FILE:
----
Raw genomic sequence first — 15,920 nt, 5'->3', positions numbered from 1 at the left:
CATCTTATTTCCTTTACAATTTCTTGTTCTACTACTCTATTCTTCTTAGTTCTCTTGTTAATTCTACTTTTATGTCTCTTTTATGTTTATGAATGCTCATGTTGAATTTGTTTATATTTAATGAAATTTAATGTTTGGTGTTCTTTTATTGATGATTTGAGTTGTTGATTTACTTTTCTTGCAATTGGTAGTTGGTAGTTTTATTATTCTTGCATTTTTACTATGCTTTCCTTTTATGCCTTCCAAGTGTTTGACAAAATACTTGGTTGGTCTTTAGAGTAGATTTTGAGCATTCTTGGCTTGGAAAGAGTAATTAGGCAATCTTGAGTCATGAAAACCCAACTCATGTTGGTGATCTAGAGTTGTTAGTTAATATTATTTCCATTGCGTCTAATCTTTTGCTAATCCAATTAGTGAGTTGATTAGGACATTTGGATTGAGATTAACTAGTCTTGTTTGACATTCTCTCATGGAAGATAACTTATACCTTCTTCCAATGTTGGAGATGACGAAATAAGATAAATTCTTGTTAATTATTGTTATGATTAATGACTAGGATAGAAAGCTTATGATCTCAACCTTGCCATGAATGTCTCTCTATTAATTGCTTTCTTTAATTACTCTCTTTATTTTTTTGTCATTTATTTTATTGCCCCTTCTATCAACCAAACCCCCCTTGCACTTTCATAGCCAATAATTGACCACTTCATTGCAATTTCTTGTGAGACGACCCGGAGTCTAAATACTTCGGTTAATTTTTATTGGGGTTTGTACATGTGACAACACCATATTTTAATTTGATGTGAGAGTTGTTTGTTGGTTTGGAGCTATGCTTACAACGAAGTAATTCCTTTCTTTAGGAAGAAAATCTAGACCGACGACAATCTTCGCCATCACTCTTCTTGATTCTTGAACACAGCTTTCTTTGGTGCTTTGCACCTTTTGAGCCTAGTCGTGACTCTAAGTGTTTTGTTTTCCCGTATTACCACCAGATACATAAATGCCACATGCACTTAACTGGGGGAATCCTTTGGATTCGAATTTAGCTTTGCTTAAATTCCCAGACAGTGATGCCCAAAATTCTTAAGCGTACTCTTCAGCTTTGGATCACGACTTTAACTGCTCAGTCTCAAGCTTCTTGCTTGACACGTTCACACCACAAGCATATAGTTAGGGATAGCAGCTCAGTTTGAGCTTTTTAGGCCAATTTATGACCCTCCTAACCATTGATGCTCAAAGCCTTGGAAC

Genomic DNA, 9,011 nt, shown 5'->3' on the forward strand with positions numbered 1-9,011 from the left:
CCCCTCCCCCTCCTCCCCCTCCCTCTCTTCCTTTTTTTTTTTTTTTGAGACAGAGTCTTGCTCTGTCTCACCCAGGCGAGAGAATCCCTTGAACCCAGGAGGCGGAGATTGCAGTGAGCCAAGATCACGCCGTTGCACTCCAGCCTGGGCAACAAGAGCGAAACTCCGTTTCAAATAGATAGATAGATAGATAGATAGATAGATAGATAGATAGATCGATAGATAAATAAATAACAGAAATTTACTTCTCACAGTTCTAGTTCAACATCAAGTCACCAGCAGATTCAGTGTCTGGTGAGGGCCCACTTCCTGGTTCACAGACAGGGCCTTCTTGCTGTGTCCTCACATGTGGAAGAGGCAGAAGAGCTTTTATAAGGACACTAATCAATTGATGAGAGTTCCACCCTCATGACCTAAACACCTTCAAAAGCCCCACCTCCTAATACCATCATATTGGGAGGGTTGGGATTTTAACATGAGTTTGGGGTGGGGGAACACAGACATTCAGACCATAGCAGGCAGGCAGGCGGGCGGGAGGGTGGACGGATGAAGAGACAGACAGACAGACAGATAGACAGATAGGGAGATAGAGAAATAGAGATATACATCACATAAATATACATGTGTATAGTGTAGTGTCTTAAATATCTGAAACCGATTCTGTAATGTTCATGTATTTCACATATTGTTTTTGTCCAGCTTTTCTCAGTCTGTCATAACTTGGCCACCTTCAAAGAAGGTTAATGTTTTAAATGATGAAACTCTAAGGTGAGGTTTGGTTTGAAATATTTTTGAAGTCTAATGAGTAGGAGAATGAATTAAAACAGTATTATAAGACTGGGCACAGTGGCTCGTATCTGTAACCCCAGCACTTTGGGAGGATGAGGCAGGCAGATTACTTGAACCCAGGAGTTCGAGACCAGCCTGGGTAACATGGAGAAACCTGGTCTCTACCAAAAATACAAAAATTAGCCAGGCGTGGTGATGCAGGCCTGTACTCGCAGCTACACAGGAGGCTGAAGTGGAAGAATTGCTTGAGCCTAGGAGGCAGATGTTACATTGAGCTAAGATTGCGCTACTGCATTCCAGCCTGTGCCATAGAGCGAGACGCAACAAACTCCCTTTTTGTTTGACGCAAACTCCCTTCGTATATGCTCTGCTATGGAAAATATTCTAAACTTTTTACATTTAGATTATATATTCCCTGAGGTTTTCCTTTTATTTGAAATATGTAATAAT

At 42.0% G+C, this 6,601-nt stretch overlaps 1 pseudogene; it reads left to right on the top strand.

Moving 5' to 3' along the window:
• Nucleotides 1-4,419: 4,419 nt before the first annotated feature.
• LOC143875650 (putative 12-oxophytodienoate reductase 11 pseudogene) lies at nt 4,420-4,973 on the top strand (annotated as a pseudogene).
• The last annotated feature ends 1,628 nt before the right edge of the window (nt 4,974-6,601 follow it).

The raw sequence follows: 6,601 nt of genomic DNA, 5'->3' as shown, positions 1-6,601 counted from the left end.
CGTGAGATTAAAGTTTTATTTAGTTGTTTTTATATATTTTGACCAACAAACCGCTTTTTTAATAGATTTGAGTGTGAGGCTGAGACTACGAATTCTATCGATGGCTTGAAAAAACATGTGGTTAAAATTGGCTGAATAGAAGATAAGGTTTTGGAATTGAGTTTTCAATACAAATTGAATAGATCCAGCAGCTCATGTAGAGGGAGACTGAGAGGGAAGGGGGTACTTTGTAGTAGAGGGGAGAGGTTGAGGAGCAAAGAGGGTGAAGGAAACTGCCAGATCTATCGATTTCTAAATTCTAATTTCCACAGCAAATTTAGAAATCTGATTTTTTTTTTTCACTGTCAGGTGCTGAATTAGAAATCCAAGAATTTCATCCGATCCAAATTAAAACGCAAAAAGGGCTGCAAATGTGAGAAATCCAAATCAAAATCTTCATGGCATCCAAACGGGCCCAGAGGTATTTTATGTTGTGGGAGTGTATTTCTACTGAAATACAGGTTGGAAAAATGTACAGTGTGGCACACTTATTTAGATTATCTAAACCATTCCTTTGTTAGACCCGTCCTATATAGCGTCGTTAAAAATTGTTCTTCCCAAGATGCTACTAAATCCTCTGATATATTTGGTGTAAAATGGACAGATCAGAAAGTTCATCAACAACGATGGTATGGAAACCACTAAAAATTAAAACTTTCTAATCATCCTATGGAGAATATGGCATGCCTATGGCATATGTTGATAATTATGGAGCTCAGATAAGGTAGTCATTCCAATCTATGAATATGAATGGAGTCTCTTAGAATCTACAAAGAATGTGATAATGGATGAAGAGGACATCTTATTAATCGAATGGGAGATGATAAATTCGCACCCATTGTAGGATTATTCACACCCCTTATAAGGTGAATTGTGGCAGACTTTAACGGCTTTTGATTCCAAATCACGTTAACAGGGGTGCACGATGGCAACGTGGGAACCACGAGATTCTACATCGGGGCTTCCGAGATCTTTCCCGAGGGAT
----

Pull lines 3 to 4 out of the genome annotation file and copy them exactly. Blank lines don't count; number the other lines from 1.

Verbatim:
Genomic DNA, 9,011 nt, shown 5'->3' on the forward strand with positions numbered 1-9,011 from the left:
CCCCTCCCCCTCCTCCCCCTCCCTCTCTTCCTTTTTTTTTTTTTTTGAGACAGAGTCTTGCTCTGTCTCACCCAGGCGAGAGAATCCCTTGAACCCAGGAGGCGGAGATTGCAGTGAGCCAAGATCACGCCGTTGCACTCCAGCCTGGGCAACAAGAGCGAAACTCCGTTTCAAATAGATAGATAGATAGATAGATAGATAGATAGATAGATAGATCGATAGATAAATAAATAACAGAAATTTACTTCTCACAGTTCTAGTTCAACATCAAGTCACCAGCAGATTCAGTGTCTGGTGAGGGCCCACTTCCTGGTTCACAGACAGGGCCTTCTTGCTGTGTCCTCACATGTGGAAGAGGCAGAAGAGCTTTTATAAGGACACTAATCAATTGATGAGAGTTCCACCCTCATGACCTAAACACCTTCAAAAGCCCCACCTCCTAATACCATCATATTGGGAGGGTTGGGATTTTAACATGAGTTTGGGGTGGGGGAACACAGACATTCAGACCATAGCAGGCAGGCAGGCGGGCGGGAGGGTGGACGGATGAAGAGACAGACAGACAGACAGATAGACAGATAGGGAGATAGAGAAATAGAGATATACATCACATAAATATACATGTGTATAGTGTAGTGTCTTAAATATCTGAAACCGATTCTGTAATGTTCATGTATTTCACATATTGTTTTTGTCCAGCTTTTCTCAGTCTGTCATAACTTGGCCACCTTCAAAGAAGGTTAATGTTTTAAATGATGAAACTCTAAGGTGAGGTTTGGTTTGAAATATTTTTGAAGTCTAATGAGTAGGAGAATGAATTAAAACAGTATTATAAGACTGGGCACAGTGGCTCGTATCTGTAACCCCAGCACTTTGGGAGGATGAGGCAGGCAGATTACTTGAACCCAGGAGTTCGAGACCAGCCTGGGTAACATGGAGAAACCTGGTCTCTACCAAAAATACAAAAATTAGCCAGGCGTGGTGATGCAGGCCTGTACTCGCAGCTACACAGGAGGCTGAAGTGGAAGAATTGCTTGAGCCTAGGAGGCAGATGTTACATTGAGCTAAGATTGCGCTACTGCATTCCAGCCTGTGCCATAGAGCGAGACGCAACAAACTCCCTTTTTGTTTGACGCAAACTCCCTTCGTATATGCTCTGCTATGGAAAATATTCTAAACTTTTTACATTTAGATTATATATTCCCTGAGGTTTTCCTTTTATTTGAAATATGTAATAAT